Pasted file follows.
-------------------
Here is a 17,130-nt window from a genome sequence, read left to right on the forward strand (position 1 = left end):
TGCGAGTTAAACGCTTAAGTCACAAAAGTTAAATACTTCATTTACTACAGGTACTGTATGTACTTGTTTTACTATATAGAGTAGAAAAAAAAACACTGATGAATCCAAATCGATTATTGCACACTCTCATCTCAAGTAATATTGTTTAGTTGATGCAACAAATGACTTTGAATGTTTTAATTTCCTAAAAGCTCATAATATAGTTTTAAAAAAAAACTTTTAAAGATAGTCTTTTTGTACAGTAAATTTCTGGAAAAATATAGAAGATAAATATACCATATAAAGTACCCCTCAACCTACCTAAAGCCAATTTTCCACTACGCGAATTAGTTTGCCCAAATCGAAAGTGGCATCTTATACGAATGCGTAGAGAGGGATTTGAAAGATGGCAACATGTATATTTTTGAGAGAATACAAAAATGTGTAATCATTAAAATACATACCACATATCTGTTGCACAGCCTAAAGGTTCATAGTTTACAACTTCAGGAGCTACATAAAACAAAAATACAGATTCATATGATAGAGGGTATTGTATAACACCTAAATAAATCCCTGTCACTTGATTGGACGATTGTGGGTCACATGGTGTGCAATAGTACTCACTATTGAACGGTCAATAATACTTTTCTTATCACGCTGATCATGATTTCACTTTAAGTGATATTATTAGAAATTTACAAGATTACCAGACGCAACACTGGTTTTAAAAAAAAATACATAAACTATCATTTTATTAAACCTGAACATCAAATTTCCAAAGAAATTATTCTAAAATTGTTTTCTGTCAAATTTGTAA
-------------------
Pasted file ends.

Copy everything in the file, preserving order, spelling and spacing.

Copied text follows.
Here is a 17,130-nt window from a genome sequence, read left to right on the forward strand (position 1 = left end):
TGCGAGTTAAACGCTTAAGTCACAAAAGTTAAATACTTCATTTACTACAGGTACTGTATGTACTTGTTTTACTATATAGAGTAGAAAAAAAAACACTGATGAATCCAAATCGATTATTGCACACTCTCATCTCAAGTAATATTGTTTAGTTGATGCAACAAATGACTTTGAATGTTTTAATTTCCTAAAAGCTCATAATATAGTTTTAAAAAAAAACTTTTAAAGATAGTCTTTTTGTACAGTAAATTTCTGGAAAAATATAGAAGATAAATATACCATATAAAGTACCCCTCAACCTACCTAAAGCCAATTTTCCACTACGCGAATTAGTTTGCCCAAATCGAAAGTGGCATCTTATACGAATGCGTAGAGAGGGATTTGAAAGATGGCAACATGTATATTTTTGAGAGAATACAAAAATGTGTAATCATTAAAATACATACCACATATCTGTTGCACAGCCTAAAGGTTCATAGTTTACAACTTCAGGAGCTACATAAAACAAAAATACAGATTCATATGATAGAGGGTATTGTATAACACCTAAATAAATCCCTGTCACTTGATTGGACGATTGTGGGTCACATGGTGTGCAATAGTACTCACTATTGAACGGTCAATAATACTTTTCTTATCACGCTGATCATGATTTCACTTTAAGTGATATTATTAGAAATTTACAAGATTACCAGACGCAACACTGGTTTTAAAAAAAAATACATAAACTATCATTTTATTAAACCTGAACATCAAATTTCCAAAGAAATTATTCTAAAATTGTTTTCTGTCAAATTTGTAA